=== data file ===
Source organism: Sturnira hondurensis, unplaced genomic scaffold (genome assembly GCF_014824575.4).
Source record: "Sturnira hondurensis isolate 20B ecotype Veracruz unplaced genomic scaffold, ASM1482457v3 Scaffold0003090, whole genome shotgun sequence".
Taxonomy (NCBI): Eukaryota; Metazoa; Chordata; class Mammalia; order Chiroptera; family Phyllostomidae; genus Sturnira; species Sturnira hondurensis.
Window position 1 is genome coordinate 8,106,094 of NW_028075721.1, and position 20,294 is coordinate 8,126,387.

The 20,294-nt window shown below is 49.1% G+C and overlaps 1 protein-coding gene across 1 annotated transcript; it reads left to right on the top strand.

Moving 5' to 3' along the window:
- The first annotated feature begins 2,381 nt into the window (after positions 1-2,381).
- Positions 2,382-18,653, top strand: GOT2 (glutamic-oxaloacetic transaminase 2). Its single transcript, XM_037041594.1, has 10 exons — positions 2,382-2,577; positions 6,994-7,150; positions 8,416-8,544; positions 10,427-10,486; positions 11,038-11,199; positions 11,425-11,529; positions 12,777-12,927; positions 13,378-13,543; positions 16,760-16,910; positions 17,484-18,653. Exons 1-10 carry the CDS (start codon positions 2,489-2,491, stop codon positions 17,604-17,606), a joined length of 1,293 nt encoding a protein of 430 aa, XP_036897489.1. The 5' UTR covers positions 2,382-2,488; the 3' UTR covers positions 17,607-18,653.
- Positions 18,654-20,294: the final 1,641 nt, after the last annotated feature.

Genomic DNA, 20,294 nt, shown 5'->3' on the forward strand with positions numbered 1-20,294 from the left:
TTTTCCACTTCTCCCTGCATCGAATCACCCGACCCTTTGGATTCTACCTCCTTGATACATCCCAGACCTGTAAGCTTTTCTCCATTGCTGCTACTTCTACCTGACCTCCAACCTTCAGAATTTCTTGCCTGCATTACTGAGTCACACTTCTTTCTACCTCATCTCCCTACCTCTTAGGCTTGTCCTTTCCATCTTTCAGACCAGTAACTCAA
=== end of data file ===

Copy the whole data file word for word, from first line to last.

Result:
Source organism: Sturnira hondurensis, unplaced genomic scaffold (genome assembly GCF_014824575.4).
Source record: "Sturnira hondurensis isolate 20B ecotype Veracruz unplaced genomic scaffold, ASM1482457v3 Scaffold0003090, whole genome shotgun sequence".
Taxonomy (NCBI): Eukaryota; Metazoa; Chordata; class Mammalia; order Chiroptera; family Phyllostomidae; genus Sturnira; species Sturnira hondurensis.
Window position 1 is genome coordinate 8,106,094 of NW_028075721.1, and position 20,294 is coordinate 8,126,387.

The 20,294-nt window shown below is 49.1% G+C and overlaps 1 protein-coding gene across 1 annotated transcript; it reads left to right on the top strand.

Moving 5' to 3' along the window:
- The first annotated feature begins 2,381 nt into the window (after positions 1-2,381).
- Positions 2,382-18,653, top strand: GOT2 (glutamic-oxaloacetic transaminase 2). Its single transcript, XM_037041594.1, has 10 exons — positions 2,382-2,577; positions 6,994-7,150; positions 8,416-8,544; positions 10,427-10,486; positions 11,038-11,199; positions 11,425-11,529; positions 12,777-12,927; positions 13,378-13,543; positions 16,760-16,910; positions 17,484-18,653. Exons 1-10 carry the CDS (start codon positions 2,489-2,491, stop codon positions 17,604-17,606), a joined length of 1,293 nt encoding a protein of 430 aa, XP_036897489.1. The 5' UTR covers positions 2,382-2,488; the 3' UTR covers positions 17,607-18,653.
- Positions 18,654-20,294: the final 1,641 nt, after the last annotated feature.

Genomic DNA, 20,294 nt, shown 5'->3' on the forward strand with positions numbered 1-20,294 from the left:
TTTTCCACTTCTCCCTGCATCGAATCACCCGACCCTTTGGATTCTACCTCCTTGATACATCCCAGACCTGTAAGCTTTTCTCCATTGCTGCTACTTCTACCTGACCTCCAACCTTCAGAATTTCTTGCCTGCATTACTGAGTCACACTTCTTTCTACCTCATCTCCCTACCTCTTAGGCTTGTCCTTTCCATCTTTCAGACCAGTAACTCAA